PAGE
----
After hearing the acclaimed scholar Arnold Rampersad speak on the history of African American poetry as part of the TILTS “Poets & Scholars Institute” at the University of Texas, I was thinking about the poetry of Paul Laurence Dunbar and about the role of humor in African-American poetry. It seems to me that more scholarly attention might be paid to humorous poetry–both good and bad.
With this in mind, the “Humor in America” blog has “hired” Caroline Sposto as poetry editor. She will be posting humorous poetry on a regular basis. See her first post here. If you are interested in creating a regular column on a humorous subject–movie reviews, political cartoons, TV shows, or any other relevant subject–you, too, can be “hired” as an editor to contribute to our enterprise, which has no payment apart from a growing reading public.
See below for Paul Laurence Dunbar’s great poem, “An Ante-Bellum Sermon.”
from Modern American Poetry website
Here is a link to Margaret Walker reading the poem (as well as many other great poems).
Here is a link to Herbert Martin reading the poem.
We is gathahed hyeah, my brothahs,
In di howlin’ wildaness,
Fu’ to speak some words o comfo’t
to each othah in distress.
An’ we choose fu’ ouah subjic’
Dis—-we’ll ‘splain it by an’ by;
“An’ de Lawd said, “Moses, Moses,”
An’ de man said, Hyeah am I.'”
Now ole Pher’oh, down in Egypt
Was de wuss man evah bo’n,
An’ he had de Hebrew chillun
Down dah wukin’ in his co’n;
‘Twell de Lawd got tiahed o’ his foolin’,
an’ sez he: “I’ll let him know’
Look hyeah, Moses, go tell Pher’oh
Fu’ to let dem chillun go.”
“An’ ef he refuse do it,
I will make him rue de houah,
fu’ I’ll empty down on Egypt
All de vials of my powah.”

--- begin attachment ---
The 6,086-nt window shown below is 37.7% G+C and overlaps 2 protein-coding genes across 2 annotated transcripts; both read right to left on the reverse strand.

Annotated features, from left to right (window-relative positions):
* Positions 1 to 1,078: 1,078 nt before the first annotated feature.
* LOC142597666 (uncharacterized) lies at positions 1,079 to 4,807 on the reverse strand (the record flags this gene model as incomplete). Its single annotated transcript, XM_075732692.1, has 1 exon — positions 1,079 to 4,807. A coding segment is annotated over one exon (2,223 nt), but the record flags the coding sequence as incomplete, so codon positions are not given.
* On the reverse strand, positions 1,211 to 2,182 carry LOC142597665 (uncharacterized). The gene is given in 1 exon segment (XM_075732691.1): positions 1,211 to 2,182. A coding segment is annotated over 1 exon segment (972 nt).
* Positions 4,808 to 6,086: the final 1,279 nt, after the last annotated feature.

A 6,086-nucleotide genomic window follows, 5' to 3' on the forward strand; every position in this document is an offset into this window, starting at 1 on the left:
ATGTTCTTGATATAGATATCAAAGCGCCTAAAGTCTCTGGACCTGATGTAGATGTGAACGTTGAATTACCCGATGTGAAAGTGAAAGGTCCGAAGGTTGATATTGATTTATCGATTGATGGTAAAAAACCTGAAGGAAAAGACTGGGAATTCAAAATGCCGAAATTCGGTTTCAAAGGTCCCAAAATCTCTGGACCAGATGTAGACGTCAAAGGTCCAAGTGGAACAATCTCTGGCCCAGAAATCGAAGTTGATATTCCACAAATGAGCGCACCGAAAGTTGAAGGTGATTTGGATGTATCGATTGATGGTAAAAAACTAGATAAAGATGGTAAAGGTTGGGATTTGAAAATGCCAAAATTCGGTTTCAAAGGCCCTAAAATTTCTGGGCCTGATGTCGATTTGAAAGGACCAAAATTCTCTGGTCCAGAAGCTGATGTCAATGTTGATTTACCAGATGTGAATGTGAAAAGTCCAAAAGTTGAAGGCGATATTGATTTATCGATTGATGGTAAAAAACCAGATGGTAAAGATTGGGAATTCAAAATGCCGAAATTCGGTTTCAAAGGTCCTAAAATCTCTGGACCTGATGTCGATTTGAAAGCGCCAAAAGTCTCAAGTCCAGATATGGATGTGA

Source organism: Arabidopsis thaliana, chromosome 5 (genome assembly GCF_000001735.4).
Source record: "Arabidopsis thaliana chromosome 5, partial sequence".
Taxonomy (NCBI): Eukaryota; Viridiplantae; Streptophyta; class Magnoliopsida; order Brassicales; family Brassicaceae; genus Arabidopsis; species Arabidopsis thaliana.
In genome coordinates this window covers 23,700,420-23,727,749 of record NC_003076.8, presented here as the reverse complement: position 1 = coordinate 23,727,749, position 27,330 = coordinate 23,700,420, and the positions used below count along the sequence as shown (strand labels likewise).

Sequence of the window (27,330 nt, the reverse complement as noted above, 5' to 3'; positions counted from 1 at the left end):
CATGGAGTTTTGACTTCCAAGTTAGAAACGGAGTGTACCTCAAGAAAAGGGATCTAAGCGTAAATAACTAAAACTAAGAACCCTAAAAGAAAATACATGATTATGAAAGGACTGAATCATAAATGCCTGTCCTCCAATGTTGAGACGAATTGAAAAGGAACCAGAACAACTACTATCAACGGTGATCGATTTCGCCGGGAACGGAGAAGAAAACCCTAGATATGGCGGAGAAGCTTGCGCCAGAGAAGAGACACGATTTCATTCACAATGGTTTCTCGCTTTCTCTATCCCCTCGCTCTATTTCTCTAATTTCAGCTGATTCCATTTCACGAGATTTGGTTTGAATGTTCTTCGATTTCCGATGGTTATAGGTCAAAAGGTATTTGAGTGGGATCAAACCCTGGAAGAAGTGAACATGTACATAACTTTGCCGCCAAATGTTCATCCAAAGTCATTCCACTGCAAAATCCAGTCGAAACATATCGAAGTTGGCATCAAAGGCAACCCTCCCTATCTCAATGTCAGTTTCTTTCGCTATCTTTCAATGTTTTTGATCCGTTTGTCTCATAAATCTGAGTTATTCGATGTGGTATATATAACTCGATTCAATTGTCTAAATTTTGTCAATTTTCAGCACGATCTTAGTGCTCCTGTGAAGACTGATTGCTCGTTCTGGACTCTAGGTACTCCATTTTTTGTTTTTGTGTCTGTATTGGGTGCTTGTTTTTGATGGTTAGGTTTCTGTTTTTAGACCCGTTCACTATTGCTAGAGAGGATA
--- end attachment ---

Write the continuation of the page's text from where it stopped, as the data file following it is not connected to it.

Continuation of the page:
Yes, he did—-an’ Pher’oh’s ahmy
Wasn’t wurth a ha’f a dime;
Fu’ de Lawd will he’p his chillum,
You kin trust him evah time.
An’ you’ enemies may ‘sail you
In de back an’ in de front;
But de Lawd is all aroun’ you,
Fu’ to ba’ de battle’s brunt.
Dey kin fo’ge yo’chains an’ shackles
F’om de mountains to de sea;
But de Lawd will sen’ some Moses
Fu’ to set his chilun free.
An’ de lan’ shall hyeah his thundah,
Lak a blas’ f’om Gab’el’s ho’n,
Fu’ de Lawd of hosts is mighty
When he girds his ahmor on.
But fu’ feah some one mistakes me,
I will pause right hyeah to say,
Dat I’m still a-preachin’ ancient,
I ain’t talkin’ bout to-day.
But I tell you, fellah christuns,
Things’ll happen mighty strange;
Now, de Lawd done dis fu’ Isrul,
An’ his ways don’t nevah change,
An’ de love he showed to Isrul
Wasn’t all on Isrul spent;
Now don’t run an’ tell yo’ mastahs
Dat I’s preachin’ discontent.
‘Cause I isn’t; I’se a-judgin’
Bible people by dier ac’s;
I’se a-givin’ you de Scriptuah,
I’se a-handin’ you de fac’s.
Cose ole Pher’or b’lieved in slav’ry,
But de Lawd he let him see,
Dat de people he put bref in,
Evah mothah’s son was free.
An’ dah’s othahs thinks lak Pher’or,
But dey calls de Scriptuah liar,
Fu’ de Bible says “a servant
Is worthy of his hire,”
An’ you cain’t git roun’ nor thoo dat,
An’ you cain’t git ovah it,
Fu’ whatevah place you git in,
Dis hyeah Bible too’ll fit.
So you see de Lawd’s intention,
Evah sence de worl’ began,
Was dat His almight freedom
Should belong to evah man,
But I think it would be bettah,
Ef I’d pause agin to say,
Dat I’m talkin’ ’bout ouah freedom
In a Bibleistic way.
But de Moses is a-comin’,
An’ he’s comin’, suah and fas’
We kin hyeah his feet a-trompin’,
We kin hyeah his trumpit blas’.
But I want to wa’n you people,
Don’t you git too brigity;
An’ don’t you git to braggin’
“Bout dese things, you wait an’ see.
But when Moses wif his powah
Comes an’ sets us chillun free,
We will praise de gracious Mastah
Dat has gin us liberty;
An’ we’ll shout ouah halleluyahs,
On dat mighty reck’nin’ day,
When we’se reco’nised ez citiz’
Huh uh! Chillun, let us pray!